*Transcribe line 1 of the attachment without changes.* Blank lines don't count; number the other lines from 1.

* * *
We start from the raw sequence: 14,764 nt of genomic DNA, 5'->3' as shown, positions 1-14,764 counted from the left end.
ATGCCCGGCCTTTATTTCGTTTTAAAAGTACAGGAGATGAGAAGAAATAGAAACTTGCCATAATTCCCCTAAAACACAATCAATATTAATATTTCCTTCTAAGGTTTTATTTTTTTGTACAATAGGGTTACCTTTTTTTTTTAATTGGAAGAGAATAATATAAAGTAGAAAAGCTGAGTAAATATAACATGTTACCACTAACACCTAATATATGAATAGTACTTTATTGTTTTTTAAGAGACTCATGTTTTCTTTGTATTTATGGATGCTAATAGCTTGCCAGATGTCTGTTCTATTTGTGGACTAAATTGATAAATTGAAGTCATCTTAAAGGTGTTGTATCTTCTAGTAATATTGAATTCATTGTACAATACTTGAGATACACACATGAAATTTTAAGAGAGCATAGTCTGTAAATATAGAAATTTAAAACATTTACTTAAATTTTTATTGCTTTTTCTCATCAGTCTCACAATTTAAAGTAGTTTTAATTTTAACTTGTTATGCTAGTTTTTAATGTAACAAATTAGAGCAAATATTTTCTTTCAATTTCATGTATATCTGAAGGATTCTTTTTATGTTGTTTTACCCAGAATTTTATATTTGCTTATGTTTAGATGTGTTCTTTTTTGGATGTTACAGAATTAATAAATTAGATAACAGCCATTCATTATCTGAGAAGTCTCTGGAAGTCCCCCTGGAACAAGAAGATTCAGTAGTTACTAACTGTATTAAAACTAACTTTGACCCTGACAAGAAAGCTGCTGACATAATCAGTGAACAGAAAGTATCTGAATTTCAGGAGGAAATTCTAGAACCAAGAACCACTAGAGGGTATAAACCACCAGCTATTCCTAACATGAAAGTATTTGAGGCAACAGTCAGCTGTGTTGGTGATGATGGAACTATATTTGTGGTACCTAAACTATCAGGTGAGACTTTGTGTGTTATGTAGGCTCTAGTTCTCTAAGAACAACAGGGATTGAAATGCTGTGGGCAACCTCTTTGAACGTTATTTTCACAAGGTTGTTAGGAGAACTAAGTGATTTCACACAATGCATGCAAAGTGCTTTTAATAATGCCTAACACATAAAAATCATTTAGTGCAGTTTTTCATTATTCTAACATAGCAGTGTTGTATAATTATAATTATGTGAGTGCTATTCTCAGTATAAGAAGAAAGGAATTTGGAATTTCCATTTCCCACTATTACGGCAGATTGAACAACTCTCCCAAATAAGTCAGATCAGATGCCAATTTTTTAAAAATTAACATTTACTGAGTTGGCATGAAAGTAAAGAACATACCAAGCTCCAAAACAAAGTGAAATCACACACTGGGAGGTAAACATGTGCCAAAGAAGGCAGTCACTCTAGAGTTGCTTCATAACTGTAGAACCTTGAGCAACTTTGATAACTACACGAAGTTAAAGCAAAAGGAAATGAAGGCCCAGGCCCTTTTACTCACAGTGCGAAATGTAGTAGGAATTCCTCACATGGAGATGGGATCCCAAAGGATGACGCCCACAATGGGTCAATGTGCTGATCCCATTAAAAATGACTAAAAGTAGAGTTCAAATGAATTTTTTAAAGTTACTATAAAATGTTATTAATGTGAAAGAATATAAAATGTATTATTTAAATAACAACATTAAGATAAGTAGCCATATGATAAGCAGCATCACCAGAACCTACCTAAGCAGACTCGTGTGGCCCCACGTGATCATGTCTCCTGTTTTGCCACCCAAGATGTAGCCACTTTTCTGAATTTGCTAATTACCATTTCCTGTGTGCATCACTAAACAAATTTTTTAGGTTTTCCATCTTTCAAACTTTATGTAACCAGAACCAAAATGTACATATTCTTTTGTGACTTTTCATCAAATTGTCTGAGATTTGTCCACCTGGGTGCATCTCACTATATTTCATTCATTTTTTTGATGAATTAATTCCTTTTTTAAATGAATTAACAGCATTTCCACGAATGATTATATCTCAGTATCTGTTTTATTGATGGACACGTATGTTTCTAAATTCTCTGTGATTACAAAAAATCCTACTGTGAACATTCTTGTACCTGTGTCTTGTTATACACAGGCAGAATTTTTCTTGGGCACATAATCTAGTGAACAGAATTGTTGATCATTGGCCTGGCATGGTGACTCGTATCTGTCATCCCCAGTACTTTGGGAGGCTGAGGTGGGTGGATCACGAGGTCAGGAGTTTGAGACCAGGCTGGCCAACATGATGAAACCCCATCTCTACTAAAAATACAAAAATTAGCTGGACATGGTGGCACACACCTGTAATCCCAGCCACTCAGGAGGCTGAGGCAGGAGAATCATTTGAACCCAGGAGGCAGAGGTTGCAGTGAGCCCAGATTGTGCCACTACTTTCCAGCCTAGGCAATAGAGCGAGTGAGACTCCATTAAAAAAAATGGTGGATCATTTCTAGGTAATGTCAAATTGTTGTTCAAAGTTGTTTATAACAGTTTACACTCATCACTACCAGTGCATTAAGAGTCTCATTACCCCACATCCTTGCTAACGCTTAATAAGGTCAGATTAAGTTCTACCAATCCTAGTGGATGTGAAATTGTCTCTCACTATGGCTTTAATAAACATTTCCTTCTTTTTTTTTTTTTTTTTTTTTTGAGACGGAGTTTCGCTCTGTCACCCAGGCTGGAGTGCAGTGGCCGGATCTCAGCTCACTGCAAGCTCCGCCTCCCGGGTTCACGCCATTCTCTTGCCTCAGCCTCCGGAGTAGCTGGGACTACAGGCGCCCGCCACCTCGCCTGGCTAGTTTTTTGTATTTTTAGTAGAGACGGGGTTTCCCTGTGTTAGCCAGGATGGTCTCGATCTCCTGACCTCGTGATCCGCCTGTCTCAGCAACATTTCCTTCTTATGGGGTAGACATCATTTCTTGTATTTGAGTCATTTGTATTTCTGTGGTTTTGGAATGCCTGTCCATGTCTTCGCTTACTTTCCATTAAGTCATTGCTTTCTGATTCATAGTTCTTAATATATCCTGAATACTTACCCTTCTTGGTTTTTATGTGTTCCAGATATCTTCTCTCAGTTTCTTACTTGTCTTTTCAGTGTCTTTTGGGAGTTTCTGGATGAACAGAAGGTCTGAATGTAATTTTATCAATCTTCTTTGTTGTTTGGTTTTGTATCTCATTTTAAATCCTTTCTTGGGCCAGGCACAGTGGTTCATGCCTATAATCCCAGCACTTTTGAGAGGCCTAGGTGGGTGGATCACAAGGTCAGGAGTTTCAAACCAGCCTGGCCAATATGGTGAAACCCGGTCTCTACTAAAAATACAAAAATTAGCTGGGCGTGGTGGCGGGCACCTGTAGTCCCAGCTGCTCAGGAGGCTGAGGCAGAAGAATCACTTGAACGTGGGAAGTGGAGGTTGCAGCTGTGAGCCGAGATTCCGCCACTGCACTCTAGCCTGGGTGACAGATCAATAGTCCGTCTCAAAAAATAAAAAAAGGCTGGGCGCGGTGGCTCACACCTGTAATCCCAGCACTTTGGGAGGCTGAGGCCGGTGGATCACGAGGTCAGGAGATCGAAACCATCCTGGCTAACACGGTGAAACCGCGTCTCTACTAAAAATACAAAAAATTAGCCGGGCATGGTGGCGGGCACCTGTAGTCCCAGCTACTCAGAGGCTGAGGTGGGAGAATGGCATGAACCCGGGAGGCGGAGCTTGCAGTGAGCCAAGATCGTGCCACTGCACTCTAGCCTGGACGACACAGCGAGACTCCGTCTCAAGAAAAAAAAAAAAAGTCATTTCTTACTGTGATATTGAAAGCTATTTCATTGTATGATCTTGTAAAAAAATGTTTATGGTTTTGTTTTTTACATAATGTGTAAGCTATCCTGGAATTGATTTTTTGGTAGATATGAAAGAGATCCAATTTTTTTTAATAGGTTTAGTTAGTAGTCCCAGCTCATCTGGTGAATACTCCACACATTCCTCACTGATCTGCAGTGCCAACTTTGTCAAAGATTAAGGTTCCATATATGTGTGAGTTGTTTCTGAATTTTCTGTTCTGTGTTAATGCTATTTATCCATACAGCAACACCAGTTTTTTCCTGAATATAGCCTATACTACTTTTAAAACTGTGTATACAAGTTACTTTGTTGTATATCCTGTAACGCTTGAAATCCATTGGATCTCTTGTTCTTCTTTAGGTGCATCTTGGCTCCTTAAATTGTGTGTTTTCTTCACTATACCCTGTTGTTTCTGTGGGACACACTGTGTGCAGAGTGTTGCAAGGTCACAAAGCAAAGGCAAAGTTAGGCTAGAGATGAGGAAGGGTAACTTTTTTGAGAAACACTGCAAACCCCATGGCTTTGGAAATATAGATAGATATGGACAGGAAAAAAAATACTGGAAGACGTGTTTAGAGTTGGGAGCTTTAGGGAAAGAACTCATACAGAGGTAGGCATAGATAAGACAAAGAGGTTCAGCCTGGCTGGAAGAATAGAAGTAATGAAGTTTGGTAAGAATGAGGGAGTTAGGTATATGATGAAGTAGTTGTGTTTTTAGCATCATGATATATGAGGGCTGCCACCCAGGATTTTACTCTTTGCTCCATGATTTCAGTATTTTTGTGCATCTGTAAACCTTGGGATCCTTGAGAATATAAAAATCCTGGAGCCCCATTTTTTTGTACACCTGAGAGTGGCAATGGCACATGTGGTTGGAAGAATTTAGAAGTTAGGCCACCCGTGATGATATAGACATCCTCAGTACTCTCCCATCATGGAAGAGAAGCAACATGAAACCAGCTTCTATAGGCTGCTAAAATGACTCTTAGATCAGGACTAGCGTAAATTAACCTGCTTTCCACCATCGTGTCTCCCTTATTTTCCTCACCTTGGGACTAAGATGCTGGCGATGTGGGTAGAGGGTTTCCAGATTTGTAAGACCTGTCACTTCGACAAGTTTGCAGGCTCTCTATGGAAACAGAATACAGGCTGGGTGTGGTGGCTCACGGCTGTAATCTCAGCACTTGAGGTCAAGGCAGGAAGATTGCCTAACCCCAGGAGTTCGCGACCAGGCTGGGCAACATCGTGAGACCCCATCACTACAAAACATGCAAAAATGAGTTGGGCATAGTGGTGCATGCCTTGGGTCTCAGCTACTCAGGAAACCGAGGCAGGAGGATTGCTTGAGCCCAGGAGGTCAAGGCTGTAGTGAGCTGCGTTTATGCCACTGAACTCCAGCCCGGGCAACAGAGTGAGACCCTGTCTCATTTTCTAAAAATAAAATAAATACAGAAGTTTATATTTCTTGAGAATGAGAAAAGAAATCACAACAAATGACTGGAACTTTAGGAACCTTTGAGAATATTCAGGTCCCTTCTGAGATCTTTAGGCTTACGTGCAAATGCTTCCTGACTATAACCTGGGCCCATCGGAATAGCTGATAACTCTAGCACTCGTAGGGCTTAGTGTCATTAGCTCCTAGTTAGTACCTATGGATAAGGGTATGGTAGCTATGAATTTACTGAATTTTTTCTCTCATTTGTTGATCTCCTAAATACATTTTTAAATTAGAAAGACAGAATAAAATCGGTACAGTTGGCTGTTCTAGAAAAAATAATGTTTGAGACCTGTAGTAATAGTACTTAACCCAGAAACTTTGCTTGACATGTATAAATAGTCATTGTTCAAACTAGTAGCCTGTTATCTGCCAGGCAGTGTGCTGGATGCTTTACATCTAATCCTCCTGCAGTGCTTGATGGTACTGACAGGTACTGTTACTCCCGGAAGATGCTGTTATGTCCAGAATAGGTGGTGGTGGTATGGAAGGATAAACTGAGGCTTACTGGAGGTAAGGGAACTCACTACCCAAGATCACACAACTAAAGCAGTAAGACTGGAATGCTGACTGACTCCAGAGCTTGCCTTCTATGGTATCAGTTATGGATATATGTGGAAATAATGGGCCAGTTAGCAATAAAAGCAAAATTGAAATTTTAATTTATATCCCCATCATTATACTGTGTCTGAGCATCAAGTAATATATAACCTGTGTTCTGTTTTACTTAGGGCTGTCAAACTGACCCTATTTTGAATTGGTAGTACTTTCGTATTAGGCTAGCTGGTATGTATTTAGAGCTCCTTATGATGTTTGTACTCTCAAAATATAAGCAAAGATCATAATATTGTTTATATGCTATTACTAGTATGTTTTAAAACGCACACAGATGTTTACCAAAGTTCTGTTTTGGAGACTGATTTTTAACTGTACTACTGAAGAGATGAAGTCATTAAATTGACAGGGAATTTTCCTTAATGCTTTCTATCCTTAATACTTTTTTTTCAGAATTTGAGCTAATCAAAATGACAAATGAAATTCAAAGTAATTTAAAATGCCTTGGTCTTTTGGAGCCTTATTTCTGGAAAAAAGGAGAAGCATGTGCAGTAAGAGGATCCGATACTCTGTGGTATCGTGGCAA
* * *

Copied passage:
We start from the raw sequence: 14,764 nt of genomic DNA, 5'->3' as shown, positions 1-14,764 counted from the left end.